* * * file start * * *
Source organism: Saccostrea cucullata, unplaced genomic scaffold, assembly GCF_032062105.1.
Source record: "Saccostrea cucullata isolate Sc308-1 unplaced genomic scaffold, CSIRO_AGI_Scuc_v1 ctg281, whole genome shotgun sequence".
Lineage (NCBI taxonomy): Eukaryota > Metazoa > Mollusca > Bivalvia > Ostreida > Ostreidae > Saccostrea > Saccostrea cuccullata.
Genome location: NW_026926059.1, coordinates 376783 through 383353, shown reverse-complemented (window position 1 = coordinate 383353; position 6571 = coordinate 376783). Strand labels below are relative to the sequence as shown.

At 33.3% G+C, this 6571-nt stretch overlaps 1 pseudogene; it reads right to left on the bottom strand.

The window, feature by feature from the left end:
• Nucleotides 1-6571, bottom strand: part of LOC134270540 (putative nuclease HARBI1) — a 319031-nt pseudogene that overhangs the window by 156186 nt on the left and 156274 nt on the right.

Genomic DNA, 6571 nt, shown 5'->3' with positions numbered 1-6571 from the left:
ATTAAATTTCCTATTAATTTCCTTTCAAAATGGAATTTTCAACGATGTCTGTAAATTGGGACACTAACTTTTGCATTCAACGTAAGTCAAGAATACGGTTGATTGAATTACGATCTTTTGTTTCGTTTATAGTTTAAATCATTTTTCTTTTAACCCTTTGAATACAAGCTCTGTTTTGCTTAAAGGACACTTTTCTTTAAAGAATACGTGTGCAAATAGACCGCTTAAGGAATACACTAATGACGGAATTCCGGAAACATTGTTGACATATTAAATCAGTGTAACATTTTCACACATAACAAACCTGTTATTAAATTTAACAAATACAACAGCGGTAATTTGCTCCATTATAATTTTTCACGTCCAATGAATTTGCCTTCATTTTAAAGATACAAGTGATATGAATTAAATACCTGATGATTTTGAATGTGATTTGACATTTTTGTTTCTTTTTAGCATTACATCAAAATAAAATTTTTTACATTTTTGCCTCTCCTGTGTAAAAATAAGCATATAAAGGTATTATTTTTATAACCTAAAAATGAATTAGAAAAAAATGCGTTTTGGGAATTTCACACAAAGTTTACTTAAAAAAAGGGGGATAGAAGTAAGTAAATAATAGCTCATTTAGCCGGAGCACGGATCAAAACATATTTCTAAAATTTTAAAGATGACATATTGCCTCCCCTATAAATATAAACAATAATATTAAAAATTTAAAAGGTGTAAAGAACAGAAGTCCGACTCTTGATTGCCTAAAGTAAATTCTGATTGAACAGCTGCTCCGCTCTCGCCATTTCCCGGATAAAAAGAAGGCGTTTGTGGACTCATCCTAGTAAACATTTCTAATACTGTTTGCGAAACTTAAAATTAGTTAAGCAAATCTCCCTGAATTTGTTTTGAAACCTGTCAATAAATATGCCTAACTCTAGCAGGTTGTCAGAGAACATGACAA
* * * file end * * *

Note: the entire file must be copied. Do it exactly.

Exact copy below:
Source organism: Saccostrea cucullata, unplaced genomic scaffold, assembly GCF_032062105.1.
Source record: "Saccostrea cucullata isolate Sc308-1 unplaced genomic scaffold, CSIRO_AGI_Scuc_v1 ctg281, whole genome shotgun sequence".
Lineage (NCBI taxonomy): Eukaryota > Metazoa > Mollusca > Bivalvia > Ostreida > Ostreidae > Saccostrea > Saccostrea cuccullata.
Genome location: NW_026926059.1, coordinates 376783 through 383353, shown reverse-complemented (window position 1 = coordinate 383353; position 6571 = coordinate 376783). Strand labels below are relative to the sequence as shown.

At 33.3% G+C, this 6571-nt stretch overlaps 1 pseudogene; it reads right to left on the bottom strand.

The window, feature by feature from the left end:
• Nucleotides 1-6571, bottom strand: part of LOC134270540 (putative nuclease HARBI1) — a 319031-nt pseudogene that overhangs the window by 156186 nt on the left and 156274 nt on the right.

Genomic DNA, 6571 nt, shown 5'->3' with positions numbered 1-6571 from the left:
ATTAAATTTCCTATTAATTTCCTTTCAAAATGGAATTTTCAACGATGTCTGTAAATTGGGACACTAACTTTTGCATTCAACGTAAGTCAAGAATACGGTTGATTGAATTACGATCTTTTGTTTCGTTTATAGTTTAAATCATTTTTCTTTTAACCCTTTGAATACAAGCTCTGTTTTGCTTAAAGGACACTTTTCTTTAAAGAATACGTGTGCAAATAGACCGCTTAAGGAATACACTAATGACGGAATTCCGGAAACATTGTTGACATATTAAATCAGTGTAACATTTTCACACATAACAAACCTGTTATTAAATTTAACAAATACAACAGCGGTAATTTGCTCCATTATAATTTTTCACGTCCAATGAATTTGCCTTCATTTTAAAGATACAAGTGATATGAATTAAATACCTGATGATTTTGAATGTGATTTGACATTTTTGTTTCTTTTTAGCATTACATCAAAATAAAATTTTTTACATTTTTGCCTCTCCTGTGTAAAAATAAGCATATAAAGGTATTATTTTTATAACCTAAAAATGAATTAGAAAAAAATGCGTTTTGGGAATTTCACACAAAGTTTACTTAAAAAAAGGGGGATAGAAGTAAGTAAATAATAGCTCATTTAGCCGGAGCACGGATCAAAACATATTTCTAAAATTTTAAAGATGACATATTGCCTCCCCTATAAATATAAACAATAATATTAAAAATTTAAAAGGTGTAAAGAACAGAAGTCCGACTCTTGATTGCCTAAAGTAAATTCTGATTGAACAGCTGCTCCGCTCTCGCCATTTCCCGGATAAAAAGAAGGCGTTTGTGGACTCATCCTAGTAAACATTTCTAATACTGTTTGCGAAACTTAAAATTAGTTAAGCAAATCTCCCTGAATTTGTTTTGAAACCTGTCAATAAATATGCCTAACTCTAGCAGGTTGTCAGAGAACATGACAA